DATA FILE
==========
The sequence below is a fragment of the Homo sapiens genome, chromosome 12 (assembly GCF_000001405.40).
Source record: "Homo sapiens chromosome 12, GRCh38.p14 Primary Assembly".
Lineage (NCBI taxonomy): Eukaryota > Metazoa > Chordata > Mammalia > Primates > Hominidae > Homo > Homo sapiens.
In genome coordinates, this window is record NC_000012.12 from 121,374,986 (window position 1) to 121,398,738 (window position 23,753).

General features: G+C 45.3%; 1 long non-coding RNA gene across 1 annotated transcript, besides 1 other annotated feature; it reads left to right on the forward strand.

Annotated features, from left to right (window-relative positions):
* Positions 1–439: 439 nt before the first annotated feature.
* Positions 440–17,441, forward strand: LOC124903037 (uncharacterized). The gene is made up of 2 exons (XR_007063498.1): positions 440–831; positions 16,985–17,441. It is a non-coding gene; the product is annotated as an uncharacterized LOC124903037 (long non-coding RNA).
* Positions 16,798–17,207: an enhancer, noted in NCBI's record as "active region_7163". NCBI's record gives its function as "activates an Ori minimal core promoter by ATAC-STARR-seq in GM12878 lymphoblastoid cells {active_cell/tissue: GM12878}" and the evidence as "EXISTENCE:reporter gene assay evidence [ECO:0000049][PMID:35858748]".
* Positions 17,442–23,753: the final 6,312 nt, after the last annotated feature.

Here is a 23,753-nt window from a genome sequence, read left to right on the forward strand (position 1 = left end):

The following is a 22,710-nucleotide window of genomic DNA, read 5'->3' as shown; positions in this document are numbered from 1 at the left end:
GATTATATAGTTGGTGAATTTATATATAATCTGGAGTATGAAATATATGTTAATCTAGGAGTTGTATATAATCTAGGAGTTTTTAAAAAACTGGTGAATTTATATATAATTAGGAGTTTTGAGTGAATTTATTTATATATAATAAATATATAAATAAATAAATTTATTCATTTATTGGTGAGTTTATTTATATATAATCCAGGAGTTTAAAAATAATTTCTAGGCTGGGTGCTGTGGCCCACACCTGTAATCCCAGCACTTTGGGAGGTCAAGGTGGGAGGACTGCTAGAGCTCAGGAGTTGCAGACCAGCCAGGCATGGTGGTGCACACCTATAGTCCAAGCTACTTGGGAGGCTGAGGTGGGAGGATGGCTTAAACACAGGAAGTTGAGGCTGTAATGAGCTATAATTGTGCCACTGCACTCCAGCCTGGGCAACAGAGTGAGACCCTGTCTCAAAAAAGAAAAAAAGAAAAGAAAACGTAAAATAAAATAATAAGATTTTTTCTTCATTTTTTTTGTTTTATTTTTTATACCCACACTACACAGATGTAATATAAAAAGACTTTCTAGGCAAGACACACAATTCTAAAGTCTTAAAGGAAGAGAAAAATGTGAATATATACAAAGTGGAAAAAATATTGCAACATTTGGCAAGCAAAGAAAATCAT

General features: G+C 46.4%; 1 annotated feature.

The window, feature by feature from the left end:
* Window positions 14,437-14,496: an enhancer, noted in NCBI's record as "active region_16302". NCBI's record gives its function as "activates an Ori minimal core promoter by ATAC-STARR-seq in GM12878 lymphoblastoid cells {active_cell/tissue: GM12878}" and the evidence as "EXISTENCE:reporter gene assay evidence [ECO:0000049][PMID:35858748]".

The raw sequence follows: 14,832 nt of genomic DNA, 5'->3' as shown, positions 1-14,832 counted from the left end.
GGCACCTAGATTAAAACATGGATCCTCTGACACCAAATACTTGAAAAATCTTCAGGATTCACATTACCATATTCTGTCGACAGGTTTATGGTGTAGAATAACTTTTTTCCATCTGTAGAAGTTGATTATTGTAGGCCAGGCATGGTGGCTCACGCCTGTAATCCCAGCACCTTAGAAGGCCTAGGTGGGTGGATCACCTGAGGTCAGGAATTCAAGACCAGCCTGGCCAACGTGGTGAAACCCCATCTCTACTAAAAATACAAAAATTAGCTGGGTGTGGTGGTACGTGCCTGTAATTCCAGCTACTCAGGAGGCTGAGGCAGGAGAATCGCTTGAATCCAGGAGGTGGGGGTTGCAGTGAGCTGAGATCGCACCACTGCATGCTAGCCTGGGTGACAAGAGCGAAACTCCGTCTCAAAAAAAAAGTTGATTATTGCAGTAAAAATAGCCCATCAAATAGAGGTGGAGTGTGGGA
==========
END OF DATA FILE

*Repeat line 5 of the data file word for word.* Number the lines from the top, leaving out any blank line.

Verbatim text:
General features: G+C 45.3%; 1 long non-coding RNA gene across 1 annotated transcript, besides 1 other annotated feature; it reads left to right on the forward strand.